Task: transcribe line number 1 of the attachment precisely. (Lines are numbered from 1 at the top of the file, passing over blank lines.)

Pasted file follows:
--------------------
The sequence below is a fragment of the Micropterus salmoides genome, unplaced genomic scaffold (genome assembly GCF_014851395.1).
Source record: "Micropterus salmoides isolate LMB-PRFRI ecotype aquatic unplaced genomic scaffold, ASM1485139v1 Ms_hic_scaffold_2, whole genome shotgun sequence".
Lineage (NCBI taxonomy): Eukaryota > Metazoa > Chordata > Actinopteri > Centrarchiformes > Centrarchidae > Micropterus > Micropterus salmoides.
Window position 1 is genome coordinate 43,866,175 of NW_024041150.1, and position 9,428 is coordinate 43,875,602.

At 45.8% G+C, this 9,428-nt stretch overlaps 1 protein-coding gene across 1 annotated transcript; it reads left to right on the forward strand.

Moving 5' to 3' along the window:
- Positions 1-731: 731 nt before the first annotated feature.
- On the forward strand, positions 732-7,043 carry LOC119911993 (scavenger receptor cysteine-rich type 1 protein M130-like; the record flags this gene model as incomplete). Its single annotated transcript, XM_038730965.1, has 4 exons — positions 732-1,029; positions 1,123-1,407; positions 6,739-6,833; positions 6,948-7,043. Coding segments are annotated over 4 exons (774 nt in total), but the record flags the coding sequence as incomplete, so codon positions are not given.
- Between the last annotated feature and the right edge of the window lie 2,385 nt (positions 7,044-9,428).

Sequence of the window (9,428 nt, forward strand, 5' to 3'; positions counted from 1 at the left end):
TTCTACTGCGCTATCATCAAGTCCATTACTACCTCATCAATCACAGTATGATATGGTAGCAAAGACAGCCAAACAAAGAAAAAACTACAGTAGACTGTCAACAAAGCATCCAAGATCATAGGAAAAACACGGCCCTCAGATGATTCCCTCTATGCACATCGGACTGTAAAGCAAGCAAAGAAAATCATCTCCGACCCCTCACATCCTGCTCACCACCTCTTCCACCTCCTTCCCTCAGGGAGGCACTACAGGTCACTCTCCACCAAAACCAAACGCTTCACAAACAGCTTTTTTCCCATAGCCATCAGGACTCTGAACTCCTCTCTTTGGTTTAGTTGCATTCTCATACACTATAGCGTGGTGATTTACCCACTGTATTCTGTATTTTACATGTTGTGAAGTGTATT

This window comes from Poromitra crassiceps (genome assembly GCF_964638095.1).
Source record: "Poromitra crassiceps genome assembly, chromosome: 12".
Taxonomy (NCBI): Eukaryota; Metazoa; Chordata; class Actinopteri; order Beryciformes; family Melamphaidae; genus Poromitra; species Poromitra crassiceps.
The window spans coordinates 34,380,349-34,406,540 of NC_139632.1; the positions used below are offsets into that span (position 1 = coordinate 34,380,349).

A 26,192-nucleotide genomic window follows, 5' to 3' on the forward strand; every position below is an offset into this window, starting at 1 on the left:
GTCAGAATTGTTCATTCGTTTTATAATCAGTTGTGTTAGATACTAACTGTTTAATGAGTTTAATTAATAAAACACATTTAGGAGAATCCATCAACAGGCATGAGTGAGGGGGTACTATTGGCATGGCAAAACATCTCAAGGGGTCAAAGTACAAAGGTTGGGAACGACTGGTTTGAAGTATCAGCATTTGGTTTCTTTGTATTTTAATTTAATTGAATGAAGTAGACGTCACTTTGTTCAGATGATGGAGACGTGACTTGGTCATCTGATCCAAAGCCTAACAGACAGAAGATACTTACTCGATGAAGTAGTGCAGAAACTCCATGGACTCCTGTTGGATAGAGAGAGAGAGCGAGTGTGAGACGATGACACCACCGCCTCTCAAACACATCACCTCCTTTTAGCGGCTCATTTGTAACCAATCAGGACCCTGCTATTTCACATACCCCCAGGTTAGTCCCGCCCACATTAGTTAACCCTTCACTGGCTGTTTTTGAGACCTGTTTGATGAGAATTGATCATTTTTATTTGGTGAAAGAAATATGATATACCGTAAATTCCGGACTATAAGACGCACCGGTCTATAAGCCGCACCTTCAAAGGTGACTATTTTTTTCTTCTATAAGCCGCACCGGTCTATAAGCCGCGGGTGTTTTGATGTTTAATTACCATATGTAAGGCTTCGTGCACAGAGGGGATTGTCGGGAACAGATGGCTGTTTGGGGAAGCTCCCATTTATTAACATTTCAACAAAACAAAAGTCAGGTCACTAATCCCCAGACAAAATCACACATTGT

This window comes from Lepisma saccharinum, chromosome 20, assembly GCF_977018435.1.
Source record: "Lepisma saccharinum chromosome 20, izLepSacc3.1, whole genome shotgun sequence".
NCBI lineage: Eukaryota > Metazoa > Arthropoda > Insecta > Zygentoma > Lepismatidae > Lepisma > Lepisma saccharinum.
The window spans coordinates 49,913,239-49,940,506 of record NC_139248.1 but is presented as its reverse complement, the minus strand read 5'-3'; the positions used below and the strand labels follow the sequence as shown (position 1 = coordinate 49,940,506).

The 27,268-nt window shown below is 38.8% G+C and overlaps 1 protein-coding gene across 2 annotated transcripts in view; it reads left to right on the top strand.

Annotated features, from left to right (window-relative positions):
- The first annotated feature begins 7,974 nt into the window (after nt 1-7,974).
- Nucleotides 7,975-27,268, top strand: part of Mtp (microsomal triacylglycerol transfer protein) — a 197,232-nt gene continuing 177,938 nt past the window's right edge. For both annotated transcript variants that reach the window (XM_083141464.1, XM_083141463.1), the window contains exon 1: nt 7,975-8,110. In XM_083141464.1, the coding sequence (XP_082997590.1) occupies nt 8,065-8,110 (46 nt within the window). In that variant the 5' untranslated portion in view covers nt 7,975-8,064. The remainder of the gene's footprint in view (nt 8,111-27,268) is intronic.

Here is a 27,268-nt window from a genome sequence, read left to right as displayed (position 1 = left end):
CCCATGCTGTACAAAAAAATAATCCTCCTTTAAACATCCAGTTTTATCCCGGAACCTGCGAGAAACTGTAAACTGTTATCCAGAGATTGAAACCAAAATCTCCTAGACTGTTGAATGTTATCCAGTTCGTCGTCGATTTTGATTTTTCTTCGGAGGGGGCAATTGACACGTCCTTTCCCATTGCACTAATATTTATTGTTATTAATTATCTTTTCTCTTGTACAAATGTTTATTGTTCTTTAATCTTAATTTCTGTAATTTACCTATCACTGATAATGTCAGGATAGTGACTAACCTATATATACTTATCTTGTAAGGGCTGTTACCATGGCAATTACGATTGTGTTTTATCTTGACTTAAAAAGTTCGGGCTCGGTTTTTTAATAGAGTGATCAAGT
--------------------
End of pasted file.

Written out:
The sequence below is a fragment of the Micropterus salmoides genome, unplaced genomic scaffold (genome assembly GCF_014851395.1).